Though Santorum’s views are certainly controversial, his biggest problem isn’t that he is out of step with mainstream America. His biggest problem is that he lacks prudence in picking his battles and his words. The American people are loath to elect a preacher or a prophet to lead them out of the desert of unemployment. And they are justified in worrying how such imprudence might translate in areas of far graver concern than whether Santorum doesn’t personally practice birth control.

Parker’s statement that “the American people are loath to elect a preacher of a prophet” is exactly right.  And he is definitely out of step with mainstream America.  Maureen Dowd was even blunter opening her column with

Rick Santorum has been called a latter-day Savonarola.

That’s far too grand. He’s more like a small-town mullah.

Santorum is not merely engaged in a culture war, but “a spiritual war,” as he called it four years ago. “The Father of Lies has his sights on what you would think the Father of Lies would have his sights on: a good, decent, powerful, influential country — the United States of America,” he told students at Ave Maria University in Florida. He added that mainline Protestantism in this country “is in shambles. It is gone from the world of Christianity as I see it.”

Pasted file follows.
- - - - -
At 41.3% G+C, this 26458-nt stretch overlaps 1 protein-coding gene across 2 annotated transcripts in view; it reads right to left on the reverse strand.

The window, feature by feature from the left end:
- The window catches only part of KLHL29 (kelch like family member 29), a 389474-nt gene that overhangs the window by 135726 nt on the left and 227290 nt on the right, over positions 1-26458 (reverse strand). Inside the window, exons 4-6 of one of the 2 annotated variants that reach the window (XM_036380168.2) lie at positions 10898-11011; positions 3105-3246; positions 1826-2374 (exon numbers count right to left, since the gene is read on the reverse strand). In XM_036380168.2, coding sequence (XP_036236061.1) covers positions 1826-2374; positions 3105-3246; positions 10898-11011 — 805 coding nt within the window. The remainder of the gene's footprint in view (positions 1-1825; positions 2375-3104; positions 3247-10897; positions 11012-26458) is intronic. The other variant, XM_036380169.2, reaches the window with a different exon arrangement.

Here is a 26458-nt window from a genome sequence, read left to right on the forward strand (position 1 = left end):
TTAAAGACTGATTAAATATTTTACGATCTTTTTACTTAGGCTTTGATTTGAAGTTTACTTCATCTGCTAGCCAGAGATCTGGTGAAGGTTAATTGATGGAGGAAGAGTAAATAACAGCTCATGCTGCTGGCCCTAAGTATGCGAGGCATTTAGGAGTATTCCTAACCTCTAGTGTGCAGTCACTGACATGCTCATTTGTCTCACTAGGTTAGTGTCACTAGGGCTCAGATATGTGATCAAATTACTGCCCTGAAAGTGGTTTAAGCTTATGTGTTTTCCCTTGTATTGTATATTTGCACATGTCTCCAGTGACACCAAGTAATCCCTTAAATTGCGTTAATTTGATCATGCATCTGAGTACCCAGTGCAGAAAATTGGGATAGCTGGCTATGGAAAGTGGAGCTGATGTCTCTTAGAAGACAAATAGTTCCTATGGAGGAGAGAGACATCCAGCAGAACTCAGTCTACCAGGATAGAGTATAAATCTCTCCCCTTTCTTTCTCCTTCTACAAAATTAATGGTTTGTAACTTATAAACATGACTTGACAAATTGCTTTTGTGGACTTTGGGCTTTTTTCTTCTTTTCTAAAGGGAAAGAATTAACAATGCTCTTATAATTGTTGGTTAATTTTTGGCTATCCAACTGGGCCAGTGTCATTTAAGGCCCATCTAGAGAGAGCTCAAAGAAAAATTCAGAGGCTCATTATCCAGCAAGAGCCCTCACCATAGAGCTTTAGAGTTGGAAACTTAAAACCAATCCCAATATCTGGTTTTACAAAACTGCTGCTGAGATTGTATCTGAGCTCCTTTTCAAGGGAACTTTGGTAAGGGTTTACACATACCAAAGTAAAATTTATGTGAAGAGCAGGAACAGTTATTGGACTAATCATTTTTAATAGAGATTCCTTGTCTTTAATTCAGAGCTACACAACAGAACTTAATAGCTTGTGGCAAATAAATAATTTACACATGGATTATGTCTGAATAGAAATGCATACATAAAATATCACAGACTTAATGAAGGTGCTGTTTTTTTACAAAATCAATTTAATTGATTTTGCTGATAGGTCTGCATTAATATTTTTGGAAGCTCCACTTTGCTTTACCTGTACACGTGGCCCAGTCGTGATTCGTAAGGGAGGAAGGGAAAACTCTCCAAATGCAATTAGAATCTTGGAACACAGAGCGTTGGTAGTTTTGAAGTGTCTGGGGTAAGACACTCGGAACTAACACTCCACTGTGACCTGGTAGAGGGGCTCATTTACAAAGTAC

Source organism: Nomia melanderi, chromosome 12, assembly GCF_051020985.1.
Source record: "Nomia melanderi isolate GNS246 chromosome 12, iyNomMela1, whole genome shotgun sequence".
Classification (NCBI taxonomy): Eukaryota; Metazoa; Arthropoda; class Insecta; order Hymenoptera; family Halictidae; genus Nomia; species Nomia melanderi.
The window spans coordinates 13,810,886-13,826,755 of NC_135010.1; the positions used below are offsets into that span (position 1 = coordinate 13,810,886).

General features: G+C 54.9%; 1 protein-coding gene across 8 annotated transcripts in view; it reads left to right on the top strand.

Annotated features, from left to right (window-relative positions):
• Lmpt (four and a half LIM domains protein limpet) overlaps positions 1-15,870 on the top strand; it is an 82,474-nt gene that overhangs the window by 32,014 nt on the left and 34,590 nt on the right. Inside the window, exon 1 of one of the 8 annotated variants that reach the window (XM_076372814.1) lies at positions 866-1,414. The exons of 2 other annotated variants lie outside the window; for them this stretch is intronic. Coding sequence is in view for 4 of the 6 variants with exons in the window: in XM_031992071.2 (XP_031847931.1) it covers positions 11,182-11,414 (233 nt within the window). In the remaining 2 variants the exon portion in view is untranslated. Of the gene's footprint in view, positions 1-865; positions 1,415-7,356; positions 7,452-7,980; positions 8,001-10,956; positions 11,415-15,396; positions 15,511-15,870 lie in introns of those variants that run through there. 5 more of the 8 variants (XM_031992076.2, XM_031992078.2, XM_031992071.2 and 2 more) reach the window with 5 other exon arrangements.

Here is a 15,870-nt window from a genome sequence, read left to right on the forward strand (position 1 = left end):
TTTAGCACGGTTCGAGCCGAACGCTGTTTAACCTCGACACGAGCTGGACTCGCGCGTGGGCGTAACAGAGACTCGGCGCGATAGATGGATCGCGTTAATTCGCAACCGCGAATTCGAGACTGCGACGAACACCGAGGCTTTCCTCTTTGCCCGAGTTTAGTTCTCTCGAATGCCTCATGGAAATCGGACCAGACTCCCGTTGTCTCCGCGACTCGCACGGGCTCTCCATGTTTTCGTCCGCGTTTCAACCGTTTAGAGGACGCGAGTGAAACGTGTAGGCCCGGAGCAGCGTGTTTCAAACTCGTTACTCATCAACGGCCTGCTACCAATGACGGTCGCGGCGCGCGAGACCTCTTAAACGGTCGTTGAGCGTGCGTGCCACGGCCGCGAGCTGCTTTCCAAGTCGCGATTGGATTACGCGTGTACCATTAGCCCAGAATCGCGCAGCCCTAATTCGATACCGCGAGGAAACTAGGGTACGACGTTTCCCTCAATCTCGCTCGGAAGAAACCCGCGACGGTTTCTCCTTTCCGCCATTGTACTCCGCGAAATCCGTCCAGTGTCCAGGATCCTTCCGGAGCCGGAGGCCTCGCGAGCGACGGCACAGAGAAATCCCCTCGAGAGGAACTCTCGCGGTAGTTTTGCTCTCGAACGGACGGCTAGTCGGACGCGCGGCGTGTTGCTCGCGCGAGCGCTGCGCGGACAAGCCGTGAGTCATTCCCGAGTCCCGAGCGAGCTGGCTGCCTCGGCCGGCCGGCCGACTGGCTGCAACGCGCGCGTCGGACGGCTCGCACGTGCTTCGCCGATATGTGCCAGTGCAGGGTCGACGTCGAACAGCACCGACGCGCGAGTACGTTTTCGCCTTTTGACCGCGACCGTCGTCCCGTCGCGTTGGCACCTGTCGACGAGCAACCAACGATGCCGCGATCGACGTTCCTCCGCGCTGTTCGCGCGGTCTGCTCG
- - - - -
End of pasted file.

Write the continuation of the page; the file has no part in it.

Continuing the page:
Satan strikes, a Catholic exorcist told me, when there are “soul wounds.” Santorum, who is considered “too Catholic” even by my über-Catholic brothers, clearly believes that America’s soul wounds include men and women having sex for reasons other than procreation, people involved in same-sex relationships, women using contraception or having prenatal testing, environmentalists who elevate “the Earth above man,” women working outside the home, “anachronistic” public schools, Mormonism (which he said is considered “a dangerous cult” by some Christians), and President Obama (whom he obliquely and oddly compared to Hitler and accused of having “some phony theology”).